Global Agenda Council on Measuring Sustainability 2012-2013
Since the 1970s, complexity and uncertainty surrounding the global environment have increased manifold in light of resource scarcity, significant environmental degradation, and the growing impact and frequency of climate extremes. This is making policy choices, investment and management decisions very difficult to develop in a rational and integrated manner. Climate extremes, exposure and vulnerability materially affect both the demand and supply side of resource systems like water, food and energy. In some places, these resources are competing against regional and local constraints, creating increased uncertainty surrounding how best to deal with trade-offs and risks across different resource classes.
Against this backdrop, risk management capabilities and spatial characterization of the risks associated with energy systems and water, as well as logistics and supply chain infrastructure, are critical for public authorities, businesses and communities alike. To act, decision-makers require access to quality, verifiable and readily available context-specific knowledge and information.
A more effective, participatory and open system than that which presently exists could potentially transform international agreements through the inclusion of a mechanism for reviewing and reporting on their implementation; provide national governments with accurate assessments of the status of their resources and the environment; offer communities secure pathways for sustained development; and enable the private sector to accurately grasp the state of world resources, plan and execute its investments, and understand and manage business risks. Although most of the data needed to manage this complexity and associated risks already exist, they are not in a readily available or usable format. The data are largely in silos, distributed across a range of public, private and academic institutions around the world. Making this data readily available in a format that is usable is essential to better manage global environmental issues and sustain productivity and growth in the face of environmental risks.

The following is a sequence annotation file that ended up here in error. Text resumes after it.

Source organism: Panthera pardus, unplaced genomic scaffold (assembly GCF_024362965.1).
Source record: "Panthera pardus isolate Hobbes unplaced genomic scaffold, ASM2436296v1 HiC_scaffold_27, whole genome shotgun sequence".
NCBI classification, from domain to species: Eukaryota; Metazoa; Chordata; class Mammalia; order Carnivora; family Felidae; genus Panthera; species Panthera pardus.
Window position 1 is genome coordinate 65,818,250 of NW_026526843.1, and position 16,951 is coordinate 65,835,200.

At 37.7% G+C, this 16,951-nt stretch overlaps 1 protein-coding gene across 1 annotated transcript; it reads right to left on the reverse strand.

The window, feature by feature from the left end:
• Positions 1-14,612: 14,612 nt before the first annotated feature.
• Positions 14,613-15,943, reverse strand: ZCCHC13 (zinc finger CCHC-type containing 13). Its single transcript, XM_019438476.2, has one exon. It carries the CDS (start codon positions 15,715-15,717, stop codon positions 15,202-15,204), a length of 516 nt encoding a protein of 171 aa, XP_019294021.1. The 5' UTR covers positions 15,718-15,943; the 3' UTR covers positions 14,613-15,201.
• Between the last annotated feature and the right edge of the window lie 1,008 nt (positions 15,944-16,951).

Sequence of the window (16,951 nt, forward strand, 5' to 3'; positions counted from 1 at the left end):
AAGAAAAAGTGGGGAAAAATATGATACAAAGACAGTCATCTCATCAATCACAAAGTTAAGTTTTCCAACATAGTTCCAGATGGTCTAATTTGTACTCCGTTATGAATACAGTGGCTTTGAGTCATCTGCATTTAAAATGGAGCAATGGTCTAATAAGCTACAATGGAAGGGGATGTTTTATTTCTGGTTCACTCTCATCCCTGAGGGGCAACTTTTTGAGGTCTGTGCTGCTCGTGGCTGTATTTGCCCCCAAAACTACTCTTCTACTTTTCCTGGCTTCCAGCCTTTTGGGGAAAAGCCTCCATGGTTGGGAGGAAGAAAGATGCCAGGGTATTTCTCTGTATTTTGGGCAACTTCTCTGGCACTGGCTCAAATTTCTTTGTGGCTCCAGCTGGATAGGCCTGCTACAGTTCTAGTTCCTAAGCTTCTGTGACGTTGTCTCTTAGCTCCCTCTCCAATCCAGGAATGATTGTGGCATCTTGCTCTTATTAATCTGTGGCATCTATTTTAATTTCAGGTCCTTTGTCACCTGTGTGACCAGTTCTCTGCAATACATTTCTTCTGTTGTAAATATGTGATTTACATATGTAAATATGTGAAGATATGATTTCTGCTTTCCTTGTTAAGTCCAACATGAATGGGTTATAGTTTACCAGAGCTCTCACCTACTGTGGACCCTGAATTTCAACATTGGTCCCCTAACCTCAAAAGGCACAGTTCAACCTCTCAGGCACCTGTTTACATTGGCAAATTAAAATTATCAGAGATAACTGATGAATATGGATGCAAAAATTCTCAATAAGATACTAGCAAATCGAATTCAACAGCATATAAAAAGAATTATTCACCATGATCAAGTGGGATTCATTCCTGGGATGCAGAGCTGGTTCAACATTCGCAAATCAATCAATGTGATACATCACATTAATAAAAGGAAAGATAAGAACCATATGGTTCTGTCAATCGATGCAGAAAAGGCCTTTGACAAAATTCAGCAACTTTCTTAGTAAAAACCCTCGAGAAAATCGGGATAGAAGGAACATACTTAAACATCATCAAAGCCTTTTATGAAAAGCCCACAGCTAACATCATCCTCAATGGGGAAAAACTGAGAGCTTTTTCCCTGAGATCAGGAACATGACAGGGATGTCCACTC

Twenty-five years ago, the 1987 World Commission on Environment and Development had already raised concern about the absence of comprehensive data on sustainable development to guide decision-making. Since then, various approaches have been proposed; examples include:
The Environmental Performance Index (EPI) tracks performance and progress on environmental health and ecosystem vitality.
UNDP’s Human Development Report Office developed the Human Development Index (HDI), a composite measure of health, education and income for assessing countries’ progress.
The UN Statistical Office’s System of Environmental-Economic Accounting, the World Bank’s partnership for Wealth Accounting for Valuation of Ecosystem Services, and the Inclusive Wealth Index, newly released by the United Nations Environment Programme and the United Nations University are among other recent multilateral initiatives incorporating environmental factors into economic assessments of national and global progress.
“Over time, the complexity to address interlocking resource-related constraints and associated risks has increased manifold around the world making policy choices, investment and management decisions very difficult to develop in an integrated way to enable collective problem-solving and action at scale. There is an urgent need for decision-makers to have access to open, good quality, integrated and verifiable biophysical, economic and social data to develop the local knowledge required to unlock sustainable pathways.”